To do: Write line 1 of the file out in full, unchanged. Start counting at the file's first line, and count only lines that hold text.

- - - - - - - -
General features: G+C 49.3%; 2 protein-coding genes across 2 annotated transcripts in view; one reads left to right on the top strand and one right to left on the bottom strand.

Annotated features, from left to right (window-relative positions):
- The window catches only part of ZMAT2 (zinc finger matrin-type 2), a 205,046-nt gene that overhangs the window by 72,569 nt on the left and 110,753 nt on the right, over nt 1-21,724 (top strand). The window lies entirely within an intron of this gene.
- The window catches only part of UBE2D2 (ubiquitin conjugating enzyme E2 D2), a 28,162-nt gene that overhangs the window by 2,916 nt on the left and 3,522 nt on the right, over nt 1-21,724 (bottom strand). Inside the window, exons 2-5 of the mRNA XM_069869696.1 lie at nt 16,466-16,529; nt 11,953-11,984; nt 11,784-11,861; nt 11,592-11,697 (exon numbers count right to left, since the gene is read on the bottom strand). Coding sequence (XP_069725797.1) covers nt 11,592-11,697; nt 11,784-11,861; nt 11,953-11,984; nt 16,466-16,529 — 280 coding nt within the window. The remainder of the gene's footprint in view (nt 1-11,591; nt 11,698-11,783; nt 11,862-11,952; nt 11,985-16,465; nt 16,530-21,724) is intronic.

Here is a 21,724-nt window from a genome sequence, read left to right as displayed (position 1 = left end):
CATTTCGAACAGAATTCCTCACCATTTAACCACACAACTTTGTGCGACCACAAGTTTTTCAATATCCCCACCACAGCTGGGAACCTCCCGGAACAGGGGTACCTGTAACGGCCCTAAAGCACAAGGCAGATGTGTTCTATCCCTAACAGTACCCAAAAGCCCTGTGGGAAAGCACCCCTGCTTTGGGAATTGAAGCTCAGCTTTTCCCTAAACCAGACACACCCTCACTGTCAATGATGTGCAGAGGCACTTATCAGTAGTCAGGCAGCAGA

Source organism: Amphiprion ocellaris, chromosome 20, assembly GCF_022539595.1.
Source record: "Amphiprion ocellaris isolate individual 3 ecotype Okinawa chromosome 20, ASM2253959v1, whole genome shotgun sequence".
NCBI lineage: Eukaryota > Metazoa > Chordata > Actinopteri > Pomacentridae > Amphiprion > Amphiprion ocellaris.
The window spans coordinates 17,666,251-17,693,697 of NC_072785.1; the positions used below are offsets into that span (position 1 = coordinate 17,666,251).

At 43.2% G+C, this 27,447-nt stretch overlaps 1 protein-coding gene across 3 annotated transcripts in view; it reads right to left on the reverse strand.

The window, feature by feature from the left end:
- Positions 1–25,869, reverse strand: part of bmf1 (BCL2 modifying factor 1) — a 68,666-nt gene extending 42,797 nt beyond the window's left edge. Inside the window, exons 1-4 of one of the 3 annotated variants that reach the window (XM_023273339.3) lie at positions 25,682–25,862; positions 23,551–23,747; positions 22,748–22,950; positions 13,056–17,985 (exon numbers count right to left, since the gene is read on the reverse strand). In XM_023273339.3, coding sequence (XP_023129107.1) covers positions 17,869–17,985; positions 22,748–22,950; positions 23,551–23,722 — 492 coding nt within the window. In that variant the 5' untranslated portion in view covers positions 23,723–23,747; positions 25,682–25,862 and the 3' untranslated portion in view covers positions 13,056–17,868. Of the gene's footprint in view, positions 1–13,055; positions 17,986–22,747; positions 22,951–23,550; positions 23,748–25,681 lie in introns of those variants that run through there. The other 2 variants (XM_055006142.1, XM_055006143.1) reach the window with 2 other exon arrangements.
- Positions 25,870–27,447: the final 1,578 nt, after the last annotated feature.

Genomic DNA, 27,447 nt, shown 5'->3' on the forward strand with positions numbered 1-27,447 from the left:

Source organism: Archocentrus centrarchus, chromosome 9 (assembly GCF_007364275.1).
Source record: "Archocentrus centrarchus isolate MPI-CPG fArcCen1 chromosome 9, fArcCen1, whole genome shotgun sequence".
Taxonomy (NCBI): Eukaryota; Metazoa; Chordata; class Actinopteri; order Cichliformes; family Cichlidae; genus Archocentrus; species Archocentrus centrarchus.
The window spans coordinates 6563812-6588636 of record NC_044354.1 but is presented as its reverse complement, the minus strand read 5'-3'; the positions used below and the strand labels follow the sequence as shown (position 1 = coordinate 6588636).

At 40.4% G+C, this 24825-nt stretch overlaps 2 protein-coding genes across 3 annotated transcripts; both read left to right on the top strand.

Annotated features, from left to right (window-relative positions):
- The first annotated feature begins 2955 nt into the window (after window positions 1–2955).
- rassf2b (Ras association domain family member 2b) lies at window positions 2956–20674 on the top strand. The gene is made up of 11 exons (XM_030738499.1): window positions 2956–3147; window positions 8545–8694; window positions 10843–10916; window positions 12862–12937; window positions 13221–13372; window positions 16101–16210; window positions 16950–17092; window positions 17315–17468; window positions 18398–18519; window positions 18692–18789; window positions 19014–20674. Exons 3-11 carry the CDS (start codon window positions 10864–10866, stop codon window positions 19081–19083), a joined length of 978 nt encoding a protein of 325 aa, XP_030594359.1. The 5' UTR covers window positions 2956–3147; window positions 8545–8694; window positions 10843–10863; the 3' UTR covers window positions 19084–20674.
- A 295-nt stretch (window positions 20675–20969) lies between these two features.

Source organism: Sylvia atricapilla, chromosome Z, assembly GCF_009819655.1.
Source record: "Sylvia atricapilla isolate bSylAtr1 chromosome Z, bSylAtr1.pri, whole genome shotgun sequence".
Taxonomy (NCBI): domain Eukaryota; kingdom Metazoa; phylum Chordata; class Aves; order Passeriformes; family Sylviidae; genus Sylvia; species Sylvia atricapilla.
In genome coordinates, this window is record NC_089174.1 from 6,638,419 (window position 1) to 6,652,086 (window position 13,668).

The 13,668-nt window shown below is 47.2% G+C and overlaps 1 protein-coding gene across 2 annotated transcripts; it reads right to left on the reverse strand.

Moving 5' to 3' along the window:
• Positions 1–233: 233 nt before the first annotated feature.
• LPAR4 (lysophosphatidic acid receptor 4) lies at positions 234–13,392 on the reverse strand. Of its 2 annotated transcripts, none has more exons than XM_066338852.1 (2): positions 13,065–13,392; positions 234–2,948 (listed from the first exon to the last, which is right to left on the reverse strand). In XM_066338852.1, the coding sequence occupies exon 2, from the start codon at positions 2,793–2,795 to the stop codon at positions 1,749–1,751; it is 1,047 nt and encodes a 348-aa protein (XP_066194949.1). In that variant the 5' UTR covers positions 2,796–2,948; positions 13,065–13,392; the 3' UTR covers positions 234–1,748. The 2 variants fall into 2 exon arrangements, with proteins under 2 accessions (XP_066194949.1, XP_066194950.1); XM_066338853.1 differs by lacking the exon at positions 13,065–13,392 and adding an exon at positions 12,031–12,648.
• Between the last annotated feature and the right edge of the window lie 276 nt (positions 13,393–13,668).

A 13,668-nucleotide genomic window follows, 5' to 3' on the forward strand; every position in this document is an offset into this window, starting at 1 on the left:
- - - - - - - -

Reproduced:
General features: G+C 49.3%; 2 protein-coding genes across 2 annotated transcripts in view; one reads left to right on the top strand and one right to left on the bottom strand.